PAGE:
1. For hot figs at the end of a meal, do steps 2-9 ahead; then, set aside.  Twenty minutes before serving, preheat oven to 350 degrees and bake as directed in step 10-11.
  2. Preheat oven to 350 degrees.
  3. Place almonds on a cookie sheet and bake for 15 minutes in middle of oven; go to next step.
  4. With a sharp knife, finely grate the chocolate, place in a small bowl, set aside (see photo above).
  5. Cut off stems of figs; make a careful, but deep, indentation in the opening of each with the tip of your finger; set aside.
  6. After nuts are toasted, remove from oven, and take off pan to cool quickly.  Set aside 12 almonds (18 for smaller figs) and pulverize the other 1/4 cup in a food processor, by repeatedly touching the pulse button.  (May use a blender or Vita Mix.)
  7. Add almond meal to grated chocolate; mix well.
  8. Using a spoon and your finger, press this mixture in the hollow of each of the figs; pinch openings together firmly (see above photo).  Place stuffed figs, stem side up, on a foil-lined baking sheet.
  9. Bake in middle of an oven, preheated to 350 degrees, for 5 minutes; then, turn figs upside down and bake for an additional 5 minutes.
  10. Gently, but firmly, press a whole toasted almond in top of each hot fig.
  11. May keep leftovers in refrigerator for future use  (cold figs are also excellent).

Bolitos de Chocolat y Coco

Bolitos de chocolat y coco

bolitos de chocolat y coco

1985 was a big year for me, for I traveled to Peru-from whence this recipe is derived-that summer to study food, while later in September I went to Paris, with the intent of moving my business there. (Read more about my time in France in Balsamic Vinaigrette, 2016/08/22.)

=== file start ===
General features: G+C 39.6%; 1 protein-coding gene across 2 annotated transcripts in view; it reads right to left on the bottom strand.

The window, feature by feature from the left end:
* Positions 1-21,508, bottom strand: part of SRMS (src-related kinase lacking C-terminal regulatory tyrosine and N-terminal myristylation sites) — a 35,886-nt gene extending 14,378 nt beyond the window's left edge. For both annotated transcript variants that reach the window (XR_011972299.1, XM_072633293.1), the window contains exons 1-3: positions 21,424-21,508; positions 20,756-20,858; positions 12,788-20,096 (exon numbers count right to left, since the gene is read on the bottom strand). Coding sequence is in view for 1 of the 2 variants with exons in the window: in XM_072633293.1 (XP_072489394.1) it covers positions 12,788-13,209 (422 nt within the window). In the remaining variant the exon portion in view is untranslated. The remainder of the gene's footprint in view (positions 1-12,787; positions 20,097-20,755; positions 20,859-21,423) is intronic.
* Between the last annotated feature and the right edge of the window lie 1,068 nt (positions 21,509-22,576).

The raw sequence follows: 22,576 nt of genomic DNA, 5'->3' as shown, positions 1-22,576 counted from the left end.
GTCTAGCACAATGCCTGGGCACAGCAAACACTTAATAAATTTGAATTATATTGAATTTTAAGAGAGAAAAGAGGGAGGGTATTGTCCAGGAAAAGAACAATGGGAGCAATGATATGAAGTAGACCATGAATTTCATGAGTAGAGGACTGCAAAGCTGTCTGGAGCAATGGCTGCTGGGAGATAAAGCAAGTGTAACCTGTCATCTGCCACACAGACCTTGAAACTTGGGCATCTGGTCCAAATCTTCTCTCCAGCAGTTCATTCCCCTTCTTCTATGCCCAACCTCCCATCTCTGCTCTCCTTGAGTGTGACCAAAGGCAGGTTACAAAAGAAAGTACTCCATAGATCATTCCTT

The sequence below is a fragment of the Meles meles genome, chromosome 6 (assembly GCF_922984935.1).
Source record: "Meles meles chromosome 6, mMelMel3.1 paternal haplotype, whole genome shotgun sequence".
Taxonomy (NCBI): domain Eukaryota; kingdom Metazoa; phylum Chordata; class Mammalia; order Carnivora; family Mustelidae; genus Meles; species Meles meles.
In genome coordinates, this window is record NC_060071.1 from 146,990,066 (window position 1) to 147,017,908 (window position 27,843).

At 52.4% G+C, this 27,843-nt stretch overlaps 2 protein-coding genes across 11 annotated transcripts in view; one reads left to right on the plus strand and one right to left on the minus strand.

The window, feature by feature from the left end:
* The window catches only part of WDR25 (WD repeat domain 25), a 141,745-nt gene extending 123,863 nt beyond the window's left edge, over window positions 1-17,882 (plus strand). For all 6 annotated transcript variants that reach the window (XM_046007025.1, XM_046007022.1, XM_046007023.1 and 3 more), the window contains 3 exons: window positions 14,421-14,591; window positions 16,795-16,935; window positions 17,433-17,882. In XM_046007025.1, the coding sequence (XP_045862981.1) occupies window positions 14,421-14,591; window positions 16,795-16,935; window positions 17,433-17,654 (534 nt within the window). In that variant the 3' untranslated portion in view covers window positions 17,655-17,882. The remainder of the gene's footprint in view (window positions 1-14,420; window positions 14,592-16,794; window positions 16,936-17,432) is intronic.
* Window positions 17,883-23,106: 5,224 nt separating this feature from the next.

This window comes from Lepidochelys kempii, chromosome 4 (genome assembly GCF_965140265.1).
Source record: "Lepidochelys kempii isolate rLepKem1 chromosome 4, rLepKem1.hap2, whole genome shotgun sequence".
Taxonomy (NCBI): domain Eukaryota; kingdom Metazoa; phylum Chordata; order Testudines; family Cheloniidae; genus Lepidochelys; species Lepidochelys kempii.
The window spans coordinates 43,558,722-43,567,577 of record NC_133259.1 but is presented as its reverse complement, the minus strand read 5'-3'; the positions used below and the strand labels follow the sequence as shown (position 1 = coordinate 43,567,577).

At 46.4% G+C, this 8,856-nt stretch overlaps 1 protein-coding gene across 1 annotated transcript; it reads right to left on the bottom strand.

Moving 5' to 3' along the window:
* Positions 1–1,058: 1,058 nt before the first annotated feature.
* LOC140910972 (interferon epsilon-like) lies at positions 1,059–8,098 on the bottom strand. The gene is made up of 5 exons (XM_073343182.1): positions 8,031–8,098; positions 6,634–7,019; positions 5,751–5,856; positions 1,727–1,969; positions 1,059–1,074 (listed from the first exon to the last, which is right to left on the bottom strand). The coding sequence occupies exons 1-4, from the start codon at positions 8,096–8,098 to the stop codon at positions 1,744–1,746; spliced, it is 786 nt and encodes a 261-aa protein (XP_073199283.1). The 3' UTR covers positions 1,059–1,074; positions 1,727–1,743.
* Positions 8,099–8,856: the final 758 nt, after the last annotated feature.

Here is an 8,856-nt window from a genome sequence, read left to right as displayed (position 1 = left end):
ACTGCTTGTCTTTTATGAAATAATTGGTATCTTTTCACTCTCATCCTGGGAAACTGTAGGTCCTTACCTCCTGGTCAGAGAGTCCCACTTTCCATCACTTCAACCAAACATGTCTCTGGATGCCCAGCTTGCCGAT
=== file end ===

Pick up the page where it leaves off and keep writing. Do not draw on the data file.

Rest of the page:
My jocund days in Peru were filled with the warm blazing sun, but nights were very cold, as July brings winter to this nation in the southern hemisphere.

Machu Picchu met my love for mountains in a grand way.  The ancient trail leading to these ruins made for an arduous climb; we got off the train and labored, with copious sweat, for hours to complete its last leg.  What a memorable day!

My far-reaching, historical catering business was three years old during my time in South America, in the 1980’s, and my mind was a sponge for details about food. While there, every morsel that went into my mouth came out as a comment in my journal.  Most of this keen eating took place in inexpensive cafes, where chickens were always roasting on open hearths.  The better of these humble restaurants had guinea pig and Cebiche, raw white fish “cooked” in lemon juice.  Street vendors’ food also provided me with rich information, but my greatest joy was the private dinner invitations I received, to both rich and poor homes.  Note: there are only these two classes there.

Karen, my then neighbor in Billings, Montana, and her Peruvian boyfriend inspired me to make this colorful sojourn.  Indeed Chino’s family blessed my trip: I may not be alive today, but for them, as great trauma occurred for me in this country. Fortunately for me, his family was extremely influential; for instance, his second cousin was president during my visit.  (This man was ousted a number of days after I left; Chino’s brother-in-law was murdered by terrorists several months later.)

My trouble came when I and my traveling companion, a longtime friend from Paris, let down our guards.  We always covered each other’s backs in the marketplace, as robbery is ever-present in this poor nation; we, however, went our separate ways one day in Cusco.  On my own, I was mesmerized by the wide array of vendor’s goods: blankets on the ground displayed raw meats, brightly dressed women loudly announced their vibrant vegetables, modest pots and pans were set up elsewhere.  Stopping I indulged in a delicious, doughnut-like pastry; next, I reached for my funds to buy freshly squeezed orange juice.  My wallet was gone!

Absolutely everything of importance was in it: my passport, money, travelers’ checks, credit cards, and return ticket home.  This unseasoned traveler was without identity and provision in a volatile place.